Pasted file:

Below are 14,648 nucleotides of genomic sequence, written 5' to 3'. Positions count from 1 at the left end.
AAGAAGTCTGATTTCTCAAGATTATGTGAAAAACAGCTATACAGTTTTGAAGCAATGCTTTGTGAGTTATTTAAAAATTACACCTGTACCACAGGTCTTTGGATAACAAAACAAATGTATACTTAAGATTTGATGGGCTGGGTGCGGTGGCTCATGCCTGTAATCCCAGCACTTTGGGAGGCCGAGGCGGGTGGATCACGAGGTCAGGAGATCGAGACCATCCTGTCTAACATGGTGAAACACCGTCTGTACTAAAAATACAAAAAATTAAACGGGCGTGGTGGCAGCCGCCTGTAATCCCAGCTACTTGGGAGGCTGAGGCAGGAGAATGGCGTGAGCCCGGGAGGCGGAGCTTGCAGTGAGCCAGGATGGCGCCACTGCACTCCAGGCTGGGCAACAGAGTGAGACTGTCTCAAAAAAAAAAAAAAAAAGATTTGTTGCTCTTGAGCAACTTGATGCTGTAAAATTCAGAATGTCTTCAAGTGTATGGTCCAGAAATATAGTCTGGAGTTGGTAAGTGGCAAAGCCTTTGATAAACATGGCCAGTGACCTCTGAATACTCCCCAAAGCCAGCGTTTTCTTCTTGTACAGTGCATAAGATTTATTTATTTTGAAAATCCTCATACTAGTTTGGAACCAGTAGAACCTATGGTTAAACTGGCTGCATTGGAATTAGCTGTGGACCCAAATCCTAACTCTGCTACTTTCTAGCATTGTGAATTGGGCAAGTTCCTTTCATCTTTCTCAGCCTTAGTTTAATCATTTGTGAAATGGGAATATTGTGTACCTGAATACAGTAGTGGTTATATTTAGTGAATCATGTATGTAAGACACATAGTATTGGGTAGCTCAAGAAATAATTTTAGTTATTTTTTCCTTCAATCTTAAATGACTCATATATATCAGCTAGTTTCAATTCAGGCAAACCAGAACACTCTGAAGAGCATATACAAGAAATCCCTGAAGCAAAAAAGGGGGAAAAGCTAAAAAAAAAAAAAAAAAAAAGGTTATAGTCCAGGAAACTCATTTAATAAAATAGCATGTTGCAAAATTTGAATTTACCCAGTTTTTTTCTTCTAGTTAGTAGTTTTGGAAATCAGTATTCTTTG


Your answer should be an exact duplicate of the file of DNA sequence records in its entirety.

Below are 14,648 nucleotides of genomic sequence, written 5' to 3'. Positions count from 1 at the left end.
AAGAAGTCTGATTTCTCAAGATTATGTGAAAAACAGCTATACAGTTTTGAAGCAATGCTTTGTGAGTTATTTAAAAATTACACCTGTACCACAGGTCTTTGGATAACAAAACAAATGTATACTTAAGATTTGATGGGCTGGGTGCGGTGGCTCATGCCTGTAATCCCAGCACTTTGGGAGGCCGAGGCGGGTGGATCACGAGGTCAGGAGATCGAGACCATCCTGTCTAACATGGTGAAACACCGTCTGTACTAAAAATACAAAAAATTAAACGGGCGTGGTGGCAGCCGCCTGTAATCCCAGCTACTTGGGAGGCTGAGGCAGGAGAATGGCGTGAGCCCGGGAGGCGGAGCTTGCAGTGAGCCAGGATGGCGCCACTGCACTCCAGGCTGGGCAACAGAGTGAGACTGTCTCAAAAAAAAAAAAAAAAAGATTTGTTGCTCTTGAGCAACTTGATGCTGTAAAATTCAGAATGTCTTCAAGTGTATGGTCCAGAAATATAGTCTGGAGTTGGTAAGTGGCAAAGCCTTTGATAAACATGGCCAGTGACCTCTGAATACTCCCCAAAGCCAGCGTTTTCTTCTTGTACAGTGCATAAGATTTATTTATTTTGAAAATCCTCATACTAGTTTGGAACCAGTAGAACCTATGGTTAAACTGGCTGCATTGGAATTAGCTGTGGACCCAAATCCTAACTCTGCTACTTTCTAGCATTGTGAATTGGGCAAGTTCCTTTCATCTTTCTCAGCCTTAGTTTAATCATTTGTGAAATGGGAATATTGTGTACCTGAATACAGTAGTGGTTATATTTAGTGAATCATGTATGTAAGACACATAGTATTGGGTAGCTCAAGAAATAATTTTAGTTATTTTTTCCTTCAATCTTAAATGACTCATATATATCAGCTAGTTTCAATTCAGGCAAACCAGAACACTCTGAAGAGCATATACAAGAAATCCCTGAAGCAAAAAAGGGGGAAAAGCTAAAAAAAAAAAAAAAAAAAAGGTTATAGTCCAGGAAACTCATTTAATAAAATAGCATGTTGCAAAATTTGAATTTACCCAGTTTTTTTCTTCTAGTTAGTAGTTTTGGAAATCAGTATTCTTTG